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1789 dated Peter Colt Signed Receipt - Autograph - Revolutionary War Related Document

Inv# AU1712   Autograph
State(s): Connecticut
Years: 1789

Peter Colt signed Connecticut Receipt. Peter Colt (1744-1824) was a Connecticut manufacturer and investor. Colt was a paymaster during the Revolutionary War. Colt, who attended the state ratifying convention for the US Constitution, was Connecticut State Treasurer (1790-1794), and later managed the first cotton mill in New Jersey. He was the grandfather of firearms manufacturer Samuel Colt. He was co-creator of the Hartford textile mill which produced the suits worn by George Washington, John Adams and many members of Congress at the first Presidential Inauguration (1789). The brown cloth from which the suits were cut became known as "Congress brown."

The American Revolutionary War (1775–1783), also known as the Revolutionary War and the American War of Independence, was initiated by delegates from the thirteen American colonies in Congress against Great Britain over their objection to Parliament's taxation policies and lack of colonial representation. From their founding in the 1600s, the colonies were largely left to govern themselves. The cost of victory in the 1754 to 1763 French and Indian War and the 1756 to 1763 Seven Years' War left the British government deeply in debt; attempts to have the colonies pay for their own defense were vigorously resisted. The Stamp Act and Townshend Acts provoked colonial opposition and unrest, leading to the 1770 Boston Massacre and 1773 Boston Tea Party. When Parliament imposed the Intolerable Acts upon Massachusetts, twelve colonies sent delegates to the First Continental Congress to draft a Petition to the King and organize a boycott of British goods. Read more at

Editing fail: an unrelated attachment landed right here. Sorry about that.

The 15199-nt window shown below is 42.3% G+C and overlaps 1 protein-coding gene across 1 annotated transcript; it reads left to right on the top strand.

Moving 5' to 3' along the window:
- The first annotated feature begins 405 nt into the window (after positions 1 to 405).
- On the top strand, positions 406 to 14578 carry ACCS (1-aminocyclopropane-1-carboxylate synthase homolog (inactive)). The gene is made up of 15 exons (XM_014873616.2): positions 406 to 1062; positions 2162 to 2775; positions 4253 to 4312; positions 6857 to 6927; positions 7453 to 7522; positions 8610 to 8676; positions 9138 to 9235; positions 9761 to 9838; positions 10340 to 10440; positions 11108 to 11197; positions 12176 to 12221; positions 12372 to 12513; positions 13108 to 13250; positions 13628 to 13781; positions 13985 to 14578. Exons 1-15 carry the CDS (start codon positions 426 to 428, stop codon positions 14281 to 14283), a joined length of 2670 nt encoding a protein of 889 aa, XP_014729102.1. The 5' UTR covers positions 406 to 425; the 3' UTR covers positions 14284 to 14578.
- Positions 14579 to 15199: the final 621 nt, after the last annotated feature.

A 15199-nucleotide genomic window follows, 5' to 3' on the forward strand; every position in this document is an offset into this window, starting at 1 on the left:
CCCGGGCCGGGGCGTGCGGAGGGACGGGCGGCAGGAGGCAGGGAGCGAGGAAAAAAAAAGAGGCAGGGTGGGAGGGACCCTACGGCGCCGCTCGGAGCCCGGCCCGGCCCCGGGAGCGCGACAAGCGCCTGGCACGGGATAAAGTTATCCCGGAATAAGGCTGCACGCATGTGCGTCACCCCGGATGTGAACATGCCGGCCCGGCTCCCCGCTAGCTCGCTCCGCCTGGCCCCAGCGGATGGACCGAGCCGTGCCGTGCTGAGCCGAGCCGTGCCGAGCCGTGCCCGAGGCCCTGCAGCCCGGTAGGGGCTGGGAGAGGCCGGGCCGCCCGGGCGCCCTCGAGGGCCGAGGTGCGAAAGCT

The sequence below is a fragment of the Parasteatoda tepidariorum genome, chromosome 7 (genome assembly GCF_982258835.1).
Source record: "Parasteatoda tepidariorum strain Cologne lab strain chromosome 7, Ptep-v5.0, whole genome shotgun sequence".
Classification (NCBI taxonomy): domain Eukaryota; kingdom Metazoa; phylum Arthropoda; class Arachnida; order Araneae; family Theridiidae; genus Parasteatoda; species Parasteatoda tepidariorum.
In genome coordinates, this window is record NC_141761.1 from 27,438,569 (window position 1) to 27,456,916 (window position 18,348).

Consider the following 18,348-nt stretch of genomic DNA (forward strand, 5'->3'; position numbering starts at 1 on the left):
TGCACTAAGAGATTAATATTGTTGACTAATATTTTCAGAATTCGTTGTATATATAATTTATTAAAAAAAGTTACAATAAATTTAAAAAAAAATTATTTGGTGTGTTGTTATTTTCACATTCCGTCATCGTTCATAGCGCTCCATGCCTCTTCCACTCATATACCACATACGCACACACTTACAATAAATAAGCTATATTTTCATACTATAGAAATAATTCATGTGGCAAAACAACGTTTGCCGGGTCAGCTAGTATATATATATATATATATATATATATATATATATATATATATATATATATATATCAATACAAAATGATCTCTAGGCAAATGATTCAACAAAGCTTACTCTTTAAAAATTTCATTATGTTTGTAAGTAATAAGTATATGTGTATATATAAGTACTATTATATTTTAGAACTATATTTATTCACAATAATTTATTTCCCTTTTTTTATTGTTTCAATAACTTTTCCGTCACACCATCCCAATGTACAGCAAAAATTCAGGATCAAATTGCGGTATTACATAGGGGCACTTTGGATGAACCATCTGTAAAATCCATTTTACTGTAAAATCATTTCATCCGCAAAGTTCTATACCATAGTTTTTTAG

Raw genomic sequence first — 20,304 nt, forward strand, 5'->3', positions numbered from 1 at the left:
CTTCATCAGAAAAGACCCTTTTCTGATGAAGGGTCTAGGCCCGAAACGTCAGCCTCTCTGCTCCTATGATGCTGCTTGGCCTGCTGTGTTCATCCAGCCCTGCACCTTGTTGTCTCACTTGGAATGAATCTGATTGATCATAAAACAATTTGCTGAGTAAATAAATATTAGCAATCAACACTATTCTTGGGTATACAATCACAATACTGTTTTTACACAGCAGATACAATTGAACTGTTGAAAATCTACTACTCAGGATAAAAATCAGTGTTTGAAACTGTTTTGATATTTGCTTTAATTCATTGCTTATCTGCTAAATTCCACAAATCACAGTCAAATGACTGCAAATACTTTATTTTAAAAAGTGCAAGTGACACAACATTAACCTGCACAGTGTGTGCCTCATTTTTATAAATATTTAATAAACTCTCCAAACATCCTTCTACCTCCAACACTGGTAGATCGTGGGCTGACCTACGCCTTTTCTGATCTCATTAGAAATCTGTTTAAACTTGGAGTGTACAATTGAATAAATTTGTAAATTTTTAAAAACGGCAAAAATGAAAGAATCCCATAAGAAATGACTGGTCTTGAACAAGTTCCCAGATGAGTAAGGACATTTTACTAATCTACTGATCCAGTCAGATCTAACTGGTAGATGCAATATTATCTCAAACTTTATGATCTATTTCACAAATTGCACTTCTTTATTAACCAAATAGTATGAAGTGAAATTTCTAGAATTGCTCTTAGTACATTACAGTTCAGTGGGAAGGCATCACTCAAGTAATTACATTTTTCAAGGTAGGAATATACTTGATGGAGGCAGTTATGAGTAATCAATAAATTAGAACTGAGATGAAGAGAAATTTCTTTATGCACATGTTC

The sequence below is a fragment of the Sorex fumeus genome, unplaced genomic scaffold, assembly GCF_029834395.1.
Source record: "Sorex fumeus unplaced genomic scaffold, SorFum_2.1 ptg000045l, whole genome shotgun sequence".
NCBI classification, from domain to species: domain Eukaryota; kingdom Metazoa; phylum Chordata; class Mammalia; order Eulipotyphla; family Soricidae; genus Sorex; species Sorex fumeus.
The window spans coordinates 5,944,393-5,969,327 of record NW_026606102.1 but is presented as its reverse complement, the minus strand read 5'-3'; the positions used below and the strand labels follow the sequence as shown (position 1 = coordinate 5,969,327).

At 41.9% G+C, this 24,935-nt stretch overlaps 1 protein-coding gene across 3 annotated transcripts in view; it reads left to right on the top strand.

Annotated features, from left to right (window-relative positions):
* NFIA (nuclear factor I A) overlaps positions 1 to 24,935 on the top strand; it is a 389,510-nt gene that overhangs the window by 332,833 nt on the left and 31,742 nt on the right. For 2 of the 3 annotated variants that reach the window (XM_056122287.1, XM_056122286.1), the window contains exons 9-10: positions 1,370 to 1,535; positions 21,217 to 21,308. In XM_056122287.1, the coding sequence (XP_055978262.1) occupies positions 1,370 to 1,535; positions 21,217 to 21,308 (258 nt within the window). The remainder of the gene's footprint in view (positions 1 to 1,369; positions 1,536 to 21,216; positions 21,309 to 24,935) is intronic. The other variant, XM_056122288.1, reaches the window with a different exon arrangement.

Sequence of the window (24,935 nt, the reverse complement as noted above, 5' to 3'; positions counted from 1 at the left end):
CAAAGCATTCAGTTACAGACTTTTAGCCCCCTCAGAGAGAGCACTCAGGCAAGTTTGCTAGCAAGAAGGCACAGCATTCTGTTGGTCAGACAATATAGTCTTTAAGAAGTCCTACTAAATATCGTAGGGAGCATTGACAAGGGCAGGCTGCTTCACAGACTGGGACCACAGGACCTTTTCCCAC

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Condition: Excellent
Item ordered may not be exact piece shown. All original and authentic.